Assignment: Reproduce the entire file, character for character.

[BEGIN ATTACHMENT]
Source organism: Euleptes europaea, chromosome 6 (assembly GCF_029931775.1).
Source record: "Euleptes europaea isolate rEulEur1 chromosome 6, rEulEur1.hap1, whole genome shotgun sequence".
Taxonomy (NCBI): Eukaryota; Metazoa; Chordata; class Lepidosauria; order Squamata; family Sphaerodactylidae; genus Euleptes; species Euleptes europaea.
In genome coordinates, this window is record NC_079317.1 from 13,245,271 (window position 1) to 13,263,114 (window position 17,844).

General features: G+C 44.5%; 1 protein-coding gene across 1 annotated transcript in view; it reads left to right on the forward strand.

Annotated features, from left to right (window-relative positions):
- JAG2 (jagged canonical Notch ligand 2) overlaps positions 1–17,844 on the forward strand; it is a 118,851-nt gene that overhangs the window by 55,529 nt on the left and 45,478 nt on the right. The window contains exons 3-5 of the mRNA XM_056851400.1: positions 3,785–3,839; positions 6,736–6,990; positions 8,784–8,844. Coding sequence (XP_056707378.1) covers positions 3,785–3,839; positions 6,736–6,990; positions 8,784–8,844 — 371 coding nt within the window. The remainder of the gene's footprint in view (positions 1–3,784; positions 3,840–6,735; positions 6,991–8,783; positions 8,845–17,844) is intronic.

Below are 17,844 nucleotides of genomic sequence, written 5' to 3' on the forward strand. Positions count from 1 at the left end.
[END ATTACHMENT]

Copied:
Source organism: Euleptes europaea, chromosome 6 (assembly GCF_029931775.1).
Source record: "Euleptes europaea isolate rEulEur1 chromosome 6, rEulEur1.hap1, whole genome shotgun sequence".
Taxonomy (NCBI): Eukaryota; Metazoa; Chordata; class Lepidosauria; order Squamata; family Sphaerodactylidae; genus Euleptes; species Euleptes europaea.
In genome coordinates, this window is record NC_079317.1 from 13,245,271 (window position 1) to 13,263,114 (window position 17,844).

General features: G+C 44.5%; 1 protein-coding gene across 1 annotated transcript in view; it reads left to right on the forward strand.

Annotated features, from left to right (window-relative positions):
- JAG2 (jagged canonical Notch ligand 2) overlaps positions 1–17,844 on the forward strand; it is a 118,851-nt gene that overhangs the window by 55,529 nt on the left and 45,478 nt on the right. The window contains exons 3-5 of the mRNA XM_056851400.1: positions 3,785–3,839; positions 6,736–6,990; positions 8,784–8,844. Coding sequence (XP_056707378.1) covers positions 3,785–3,839; positions 6,736–6,990; positions 8,784–8,844 — 371 coding nt within the window. The remainder of the gene's footprint in view (positions 1–3,784; positions 3,840–6,735; positions 6,991–8,783; positions 8,845–17,844) is intronic.

Below are 17,844 nucleotides of genomic sequence, written 5' to 3' on the forward strand. Positions count from 1 at the left end.